Since the Supreme Court issued its Citizens United ruling in January, Democrats have consistently blamed it for allowing secretive, shady, special-interest money to flow unabated into the U.S. political system, corrupting elections at an unprecedented pace.
"This decision...gave the special interests the power to spend without limit - and without public disclosure - to run ads in order to influence elections," President Obama said during a weekly radio address in September.
This is not quite correct. Special interests can do all of those things, but not because of the Supreme Court's January ruling.
To understand how and why, let's take a pleasant stroll through the dark and complicated webs of campaign finance law.
Much of the "shadowy" spending Democrats have cited comes from groups that file under section 5014(c)4 of the U.S. tax code. Commonly known as 501(c)4's in the political world, they're tax-exempt nonprofits that engage in issue advocacy and don't typically disclose their donors. Americans for Prosperity, the Koch-funded conservative organization that's a favorite for Democrats to demonize, has a 501(c)4 arm, for instance. The Karl-Rove-co-founded American Crossroads also includes a 501(c)4 operation.
Citizens United didn't actually change anything about what these groups can do. They could spend unlimited amounts during election season without disclosing their donors before this past January.
What Citizens United did change was where their money can come from.
The Supreme Court ruled in Citizens United that corporations and unions can spend directly on elections. Previously, they were prohibited, and these "shadowy" nonprofits weren't allowed to take corporate money, otherwise they'd have to disclose their donors to the Federal Election Commission. Now, after Citizens United, 501(c)4 groups can take as much corporate and union money as they want, still without disclosing.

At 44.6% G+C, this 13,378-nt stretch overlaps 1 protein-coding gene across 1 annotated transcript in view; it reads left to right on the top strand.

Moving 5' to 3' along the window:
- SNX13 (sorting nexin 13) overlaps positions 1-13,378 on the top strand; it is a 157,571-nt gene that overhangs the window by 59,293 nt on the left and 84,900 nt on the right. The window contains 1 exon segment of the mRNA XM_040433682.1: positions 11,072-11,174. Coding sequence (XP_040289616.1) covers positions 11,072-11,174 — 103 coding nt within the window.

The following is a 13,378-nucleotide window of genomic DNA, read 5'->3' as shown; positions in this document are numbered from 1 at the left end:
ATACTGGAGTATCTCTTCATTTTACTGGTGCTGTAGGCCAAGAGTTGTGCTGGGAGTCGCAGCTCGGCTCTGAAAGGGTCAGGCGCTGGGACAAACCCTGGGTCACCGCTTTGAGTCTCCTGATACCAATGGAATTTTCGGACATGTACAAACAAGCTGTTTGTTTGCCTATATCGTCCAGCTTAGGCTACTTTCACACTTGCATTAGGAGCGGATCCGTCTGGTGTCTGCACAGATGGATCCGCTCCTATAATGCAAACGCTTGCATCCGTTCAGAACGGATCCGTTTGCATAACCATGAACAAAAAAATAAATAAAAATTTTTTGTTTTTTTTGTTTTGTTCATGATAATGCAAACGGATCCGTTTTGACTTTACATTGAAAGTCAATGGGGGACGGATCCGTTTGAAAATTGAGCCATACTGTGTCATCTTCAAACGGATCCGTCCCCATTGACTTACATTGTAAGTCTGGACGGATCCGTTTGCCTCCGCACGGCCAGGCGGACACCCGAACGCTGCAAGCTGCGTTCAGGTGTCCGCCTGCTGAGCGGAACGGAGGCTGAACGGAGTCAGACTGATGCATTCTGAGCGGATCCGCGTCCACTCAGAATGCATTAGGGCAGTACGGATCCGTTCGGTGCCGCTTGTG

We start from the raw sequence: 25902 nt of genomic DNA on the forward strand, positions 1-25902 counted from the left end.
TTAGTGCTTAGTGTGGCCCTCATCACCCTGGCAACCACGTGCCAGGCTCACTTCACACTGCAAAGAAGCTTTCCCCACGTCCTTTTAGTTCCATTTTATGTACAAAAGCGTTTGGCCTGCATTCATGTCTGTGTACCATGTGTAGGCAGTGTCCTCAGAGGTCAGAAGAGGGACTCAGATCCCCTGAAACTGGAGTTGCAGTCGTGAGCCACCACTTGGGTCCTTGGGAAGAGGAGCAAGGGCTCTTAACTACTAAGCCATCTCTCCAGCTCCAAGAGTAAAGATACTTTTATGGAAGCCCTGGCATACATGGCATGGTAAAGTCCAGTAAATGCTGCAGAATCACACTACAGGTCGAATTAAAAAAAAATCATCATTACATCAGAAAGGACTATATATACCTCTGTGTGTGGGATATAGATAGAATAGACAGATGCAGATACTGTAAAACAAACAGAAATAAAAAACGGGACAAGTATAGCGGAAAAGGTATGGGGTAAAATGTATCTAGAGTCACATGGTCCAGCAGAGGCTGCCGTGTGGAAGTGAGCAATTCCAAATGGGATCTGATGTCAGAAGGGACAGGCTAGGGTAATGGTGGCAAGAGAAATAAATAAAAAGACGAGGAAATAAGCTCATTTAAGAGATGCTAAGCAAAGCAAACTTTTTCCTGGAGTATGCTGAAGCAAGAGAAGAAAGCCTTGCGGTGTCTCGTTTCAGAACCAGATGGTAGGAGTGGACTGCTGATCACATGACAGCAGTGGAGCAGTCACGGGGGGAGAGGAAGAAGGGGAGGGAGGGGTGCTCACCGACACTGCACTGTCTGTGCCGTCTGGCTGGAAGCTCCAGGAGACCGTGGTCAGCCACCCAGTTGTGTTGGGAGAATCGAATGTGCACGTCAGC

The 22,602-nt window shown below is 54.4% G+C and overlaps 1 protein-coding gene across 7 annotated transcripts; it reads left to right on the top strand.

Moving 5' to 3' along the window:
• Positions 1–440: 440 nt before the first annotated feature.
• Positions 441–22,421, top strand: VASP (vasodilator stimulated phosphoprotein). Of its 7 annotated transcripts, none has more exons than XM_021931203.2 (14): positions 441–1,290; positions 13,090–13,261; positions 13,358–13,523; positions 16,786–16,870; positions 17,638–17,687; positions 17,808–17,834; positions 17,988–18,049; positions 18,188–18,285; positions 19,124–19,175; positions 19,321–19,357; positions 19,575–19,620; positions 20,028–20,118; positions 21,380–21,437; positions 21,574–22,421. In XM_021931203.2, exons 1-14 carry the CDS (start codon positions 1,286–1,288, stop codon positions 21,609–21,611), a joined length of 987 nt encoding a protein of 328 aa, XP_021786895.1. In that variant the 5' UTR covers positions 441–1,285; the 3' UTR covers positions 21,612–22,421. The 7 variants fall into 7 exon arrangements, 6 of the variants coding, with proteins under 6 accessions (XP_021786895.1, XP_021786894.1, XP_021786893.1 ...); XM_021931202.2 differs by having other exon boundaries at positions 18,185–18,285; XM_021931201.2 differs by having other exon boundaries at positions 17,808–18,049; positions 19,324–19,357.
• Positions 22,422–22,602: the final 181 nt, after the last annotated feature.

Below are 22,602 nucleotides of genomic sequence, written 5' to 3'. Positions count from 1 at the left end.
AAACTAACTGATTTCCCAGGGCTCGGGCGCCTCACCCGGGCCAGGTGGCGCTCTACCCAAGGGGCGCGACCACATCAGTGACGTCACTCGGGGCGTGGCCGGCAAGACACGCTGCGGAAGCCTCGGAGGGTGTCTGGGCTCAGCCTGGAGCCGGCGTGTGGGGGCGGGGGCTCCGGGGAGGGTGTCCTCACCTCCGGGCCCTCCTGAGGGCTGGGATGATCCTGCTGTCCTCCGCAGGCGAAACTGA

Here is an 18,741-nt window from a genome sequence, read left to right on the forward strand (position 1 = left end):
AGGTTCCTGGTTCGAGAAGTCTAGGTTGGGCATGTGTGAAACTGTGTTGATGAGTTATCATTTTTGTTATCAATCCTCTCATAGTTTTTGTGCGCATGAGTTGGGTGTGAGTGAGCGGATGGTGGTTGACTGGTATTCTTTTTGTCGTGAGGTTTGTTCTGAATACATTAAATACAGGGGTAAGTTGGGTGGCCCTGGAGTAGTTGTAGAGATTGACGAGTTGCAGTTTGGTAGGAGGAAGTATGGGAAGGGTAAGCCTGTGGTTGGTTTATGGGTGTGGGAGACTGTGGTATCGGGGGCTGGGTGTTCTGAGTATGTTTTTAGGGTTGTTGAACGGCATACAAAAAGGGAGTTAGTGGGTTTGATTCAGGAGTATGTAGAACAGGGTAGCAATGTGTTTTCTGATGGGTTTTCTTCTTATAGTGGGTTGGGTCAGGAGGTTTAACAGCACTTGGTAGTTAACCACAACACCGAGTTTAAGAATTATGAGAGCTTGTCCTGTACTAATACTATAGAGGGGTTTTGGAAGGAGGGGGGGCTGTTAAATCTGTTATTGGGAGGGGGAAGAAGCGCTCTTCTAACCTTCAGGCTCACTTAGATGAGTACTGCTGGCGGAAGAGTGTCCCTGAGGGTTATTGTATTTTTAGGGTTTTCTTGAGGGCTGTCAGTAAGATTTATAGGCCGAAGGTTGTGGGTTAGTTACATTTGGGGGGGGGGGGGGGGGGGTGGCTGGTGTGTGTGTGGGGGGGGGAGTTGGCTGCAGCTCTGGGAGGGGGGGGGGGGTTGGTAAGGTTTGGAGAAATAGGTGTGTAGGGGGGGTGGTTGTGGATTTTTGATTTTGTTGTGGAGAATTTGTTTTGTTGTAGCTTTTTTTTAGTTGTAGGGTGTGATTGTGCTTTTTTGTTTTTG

But while Democrats have insinuated that Citizens United is preventing these groups from having to disclose their donors, that simply isn't the case. 501(c)4 groups never had to disclose their donors.
"Citizens United did not change the disclosure laws at all. It endorsed the disclosure laws on the books, and the weaknesses that are being blown into huge proportions in this election were on the books before this election," said Tara Malloy, an attorney with the Campaign Legal Center. The Federal Election Commission, meanwhile, has weakened those laws through its interpretations, Malloy said.
In fact, the Supreme Court actually came down in favor of disclosure in one key regard.
There has been a hanging question in campaign finance law for some time over just what constitutes a political communication. For hypothetical instance, an ad is aired in California two weeks before Election Day. In it, a narrator advises viewers, "Sen. Barbara Boxer is so mean to poor children it's shocking. Call Sen. Barbara Boxer and tell her to stop saying mean things to poor children and taking their money to buy extra hot tubs for her diamond-encrusted hover-yacht." Does that count as an "electioneering communication"?
According to some past interpretations of the law, it doesn't, because the ad doesn't expressly advocate for Boxer's election or defeat. The narrator just wants you to call Sen. Boxer and ask her not to be so horrible--he's not telling you to vote against her.